DENVER — One could be forgiven for wondering if the No. 2 Denver Pioneers had eaten their Thanksgiving dinner earlier Saturday and were in a turkey coma. Midway through the second period, in an arena that might as well have been a morgue for all the energy it had, a fan of the Pioneers screamed “Wake up, Denver.”
Denver finally did wake up halfway through the third period, but it was too little, too late, and the St. Cloud State Huskies held on for a gritty 3-2 win in front of 4,747 fans at Magness Arena. Ryan Lasch scored a goal and an assist, Tony Mosey scored two goals, and Dan Dunn made 26 saves in the win.
“I liked us from start to finish tonight,” said Huskies’ coach Bob Motzko. “Something we’ve done every weekend; we’ve found a way to hold serve, and I’m proud of our guys.”
St. Cloud came out with a lot of jump and got on the Pioneers early. After breaking up a Denver offensive chance in their end, the Huskies drove down the ice three-on-two. David Eddy fed a perfect cross ice pass to Lasch in the right circle, and Lasch ripped a shot high stick side past Marc Cheverie at 4:32.
“Our goal coming into this weekend was to get him moving side-to-side,” said Lasch. “Cheverie is one of the best goalies in the league, and the only way to score on him is to get him moving laterally.”
The Huskies built on their lead on their first power play. After Shawn Ostrow was called for holding at 10:10, the Huskies won the ensuing faceoff and worked the puck down to Lasch at the left side of the goal, and he slid a pass through the crease to Mosey at the far post. Mosey one-timed it five-hole at 10:22.
“That’s a huge goal for us,” said Lasch. “I don’t think we scored a power-play goal last night. It was huge on the road, and to get a goal like that jump started us in the first period.”
“This is no slam on any of our opponents, but their forwards played those two games, those four lines of forwards were as good as any set of forwards we’ve played all year long,” said Pioneers’ coach George Gwozdecky. “They are dangerous; they put pressure on us, they’re so quick and nifty with the puck. They made two great plays with the puck to get the lead.”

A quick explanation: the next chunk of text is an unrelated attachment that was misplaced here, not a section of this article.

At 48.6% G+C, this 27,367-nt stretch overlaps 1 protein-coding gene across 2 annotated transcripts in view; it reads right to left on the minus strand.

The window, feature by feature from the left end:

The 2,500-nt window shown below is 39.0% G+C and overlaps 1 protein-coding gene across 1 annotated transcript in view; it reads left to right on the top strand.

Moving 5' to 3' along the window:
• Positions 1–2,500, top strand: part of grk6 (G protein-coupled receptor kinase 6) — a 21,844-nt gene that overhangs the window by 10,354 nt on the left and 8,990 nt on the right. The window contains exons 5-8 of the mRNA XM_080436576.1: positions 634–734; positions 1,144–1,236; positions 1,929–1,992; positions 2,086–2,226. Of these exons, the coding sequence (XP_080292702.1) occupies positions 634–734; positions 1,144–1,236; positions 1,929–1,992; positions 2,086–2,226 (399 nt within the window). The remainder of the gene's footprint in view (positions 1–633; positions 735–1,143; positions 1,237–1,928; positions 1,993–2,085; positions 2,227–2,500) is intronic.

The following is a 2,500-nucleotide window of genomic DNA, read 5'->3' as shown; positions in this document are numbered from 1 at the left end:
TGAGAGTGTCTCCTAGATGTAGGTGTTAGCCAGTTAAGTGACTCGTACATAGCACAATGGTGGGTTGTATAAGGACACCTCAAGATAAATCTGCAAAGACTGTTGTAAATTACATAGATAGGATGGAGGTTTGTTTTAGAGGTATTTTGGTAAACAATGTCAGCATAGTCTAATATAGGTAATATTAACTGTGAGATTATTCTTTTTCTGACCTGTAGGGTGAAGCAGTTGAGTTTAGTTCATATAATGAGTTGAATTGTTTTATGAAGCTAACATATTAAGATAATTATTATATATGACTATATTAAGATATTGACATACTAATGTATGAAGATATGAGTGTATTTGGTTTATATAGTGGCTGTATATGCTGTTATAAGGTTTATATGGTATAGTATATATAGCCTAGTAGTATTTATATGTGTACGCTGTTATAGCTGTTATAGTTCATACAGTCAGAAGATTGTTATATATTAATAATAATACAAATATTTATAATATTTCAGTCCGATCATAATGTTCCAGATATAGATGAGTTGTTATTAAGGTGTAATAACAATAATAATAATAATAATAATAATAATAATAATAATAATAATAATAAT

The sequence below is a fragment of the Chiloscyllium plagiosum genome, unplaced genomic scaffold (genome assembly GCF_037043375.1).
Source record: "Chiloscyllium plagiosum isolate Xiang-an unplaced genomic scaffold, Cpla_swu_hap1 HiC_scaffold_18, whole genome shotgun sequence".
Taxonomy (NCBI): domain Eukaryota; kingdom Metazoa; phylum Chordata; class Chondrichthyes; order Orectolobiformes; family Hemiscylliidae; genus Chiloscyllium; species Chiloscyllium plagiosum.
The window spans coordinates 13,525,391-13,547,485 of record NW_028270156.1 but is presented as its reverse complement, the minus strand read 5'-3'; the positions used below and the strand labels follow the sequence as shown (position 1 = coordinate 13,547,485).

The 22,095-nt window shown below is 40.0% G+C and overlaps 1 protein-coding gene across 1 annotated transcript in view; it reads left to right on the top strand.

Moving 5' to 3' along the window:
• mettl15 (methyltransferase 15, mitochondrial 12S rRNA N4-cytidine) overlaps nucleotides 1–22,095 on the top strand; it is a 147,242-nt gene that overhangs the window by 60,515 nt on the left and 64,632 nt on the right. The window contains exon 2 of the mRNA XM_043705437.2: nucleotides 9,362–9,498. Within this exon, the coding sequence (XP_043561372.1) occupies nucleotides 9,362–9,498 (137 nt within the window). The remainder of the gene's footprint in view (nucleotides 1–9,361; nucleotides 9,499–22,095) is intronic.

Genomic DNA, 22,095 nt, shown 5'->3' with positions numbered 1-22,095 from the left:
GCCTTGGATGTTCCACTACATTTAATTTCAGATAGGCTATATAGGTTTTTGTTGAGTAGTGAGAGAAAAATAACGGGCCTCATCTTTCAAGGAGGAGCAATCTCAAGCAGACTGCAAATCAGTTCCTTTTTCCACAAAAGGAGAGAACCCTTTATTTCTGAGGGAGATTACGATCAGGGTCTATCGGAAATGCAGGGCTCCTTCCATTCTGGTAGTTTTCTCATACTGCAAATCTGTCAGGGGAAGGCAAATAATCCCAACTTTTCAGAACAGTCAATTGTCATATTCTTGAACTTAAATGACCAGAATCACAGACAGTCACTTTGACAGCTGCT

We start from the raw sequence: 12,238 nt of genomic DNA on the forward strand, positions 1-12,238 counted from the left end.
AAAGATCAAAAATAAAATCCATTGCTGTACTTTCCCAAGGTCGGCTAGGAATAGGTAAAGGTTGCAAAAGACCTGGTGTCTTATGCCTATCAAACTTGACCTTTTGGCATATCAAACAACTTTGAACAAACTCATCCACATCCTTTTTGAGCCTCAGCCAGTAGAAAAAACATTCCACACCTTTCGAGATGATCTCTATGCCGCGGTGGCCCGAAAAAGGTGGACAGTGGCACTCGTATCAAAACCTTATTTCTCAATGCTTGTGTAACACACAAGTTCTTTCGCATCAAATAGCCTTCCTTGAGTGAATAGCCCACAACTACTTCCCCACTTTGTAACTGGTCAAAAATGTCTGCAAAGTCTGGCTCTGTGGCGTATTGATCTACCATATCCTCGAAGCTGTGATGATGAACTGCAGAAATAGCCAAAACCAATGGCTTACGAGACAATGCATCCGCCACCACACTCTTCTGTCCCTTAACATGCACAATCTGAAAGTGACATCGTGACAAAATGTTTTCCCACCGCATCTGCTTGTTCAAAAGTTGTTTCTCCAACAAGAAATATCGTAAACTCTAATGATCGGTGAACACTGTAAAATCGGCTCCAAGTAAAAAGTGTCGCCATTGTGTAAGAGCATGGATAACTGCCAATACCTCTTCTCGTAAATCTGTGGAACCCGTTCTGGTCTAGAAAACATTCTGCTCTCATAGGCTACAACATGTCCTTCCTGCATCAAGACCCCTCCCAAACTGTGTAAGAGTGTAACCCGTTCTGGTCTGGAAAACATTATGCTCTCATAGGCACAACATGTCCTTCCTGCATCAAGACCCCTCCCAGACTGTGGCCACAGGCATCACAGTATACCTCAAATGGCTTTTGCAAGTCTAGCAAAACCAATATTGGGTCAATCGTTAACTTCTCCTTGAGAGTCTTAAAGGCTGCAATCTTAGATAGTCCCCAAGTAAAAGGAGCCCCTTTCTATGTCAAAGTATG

At the other end of the ice, the Huskies clamped down defensively, clearing rebounds of Denver’s shots from the perimeter and preventing Denver from generating any flow.
“The key for us was our power play; our power play needed to score, and they did,” said Motzko. “We’ve got a very good group of forwards, and we’re catching up with our ‘D’ core getting better.”
Denver’s offensive woes continued in the second period. After two penalty kills, Denver went on a power play. Though they kept the puck in St. Cloud’s zone for almost the full two minutes, they didn’t get many shots, passing around looking for the perfect pretty play. After almost 12 minutes of the period, Denver had only three shots on goal in the second, and 10 for the game.
Denver again started slowly in the third, and after nine minutes had only one shot on net. Their skates looked like they were weighed down in molasses.
However, at 11:15, Tyler Ruegsegger woke the arena up. Jesse Martin carried the puck down the left boards and backhanded a pass to Ruegsegger in the slot, and he backhanded it past Dunn five-hole. After a quick review, the goal stood.
The crowd barely had time to celebrate however, before the Huskies got the two-goal lead back. Two Pioneers’ defenders missed the puck behind the net, and Travis Novak picked it up and threw it to Mosey in the slot. Mosey was all alone,. and he one-timed the pass into the net at 11:55.
“We got that third period goal, and that’s a huge booster for our team,” said Lasch. “It gave us some insurance.”
Denver was assessed a bench minor on the play, after Gwozdecky argued with the referee. Denver assistant coach Derek Lalonde had argued that there was a penalty in the Pioneers’ zone.
“Derek was upset about a non-call right before the goal, so the official came over and was yelling at Derek, so that’s when I stepped in, to try to help Derek, and the official was still pretty emotional and rang us up,” said Gwozdecky.
The Pioneers killed off the penalty, and then played with renewed urgency, forcing Dunn to make several spectacular saves, including stopping Rhett Rakhshani on a breakaway.
“Goalie’s got to make some saves, and their guy did too,” said Motzko. “Last night he made the key save in the third period, and we had it come down tonight for us, so it was huge.”
At 17:10, Mosey was whistled for hooking, and Gwozdecky pulled Cheverie to give the Pioneers a six-on-four power play. They quickly converted, with Rakhshani feeding a perfect pass to Ruegsegger coming down from the right point. Ruegsegger rifled it glove side at 17:30, pulling the Pioneers within one.
In the last minute, with Cheverie pulled again, Denver had several good chances to tie it. Anthony Maiani just fired a shot wide of the net with less than 10 seconds left, and St. Cloud pulled out the win.
“The sense of urgency we played with during those phases of the game showed me the kind of team we’re capable of and the kind of things we’re capable of doing,” said Gwozdecky. “The challenge we have is coming out on a Saturday night and doing that right off the bat. Parts of that game I was very disappointed in, and parts of that game I said, ‘Boy, we can be really good when we put our minds to it.’”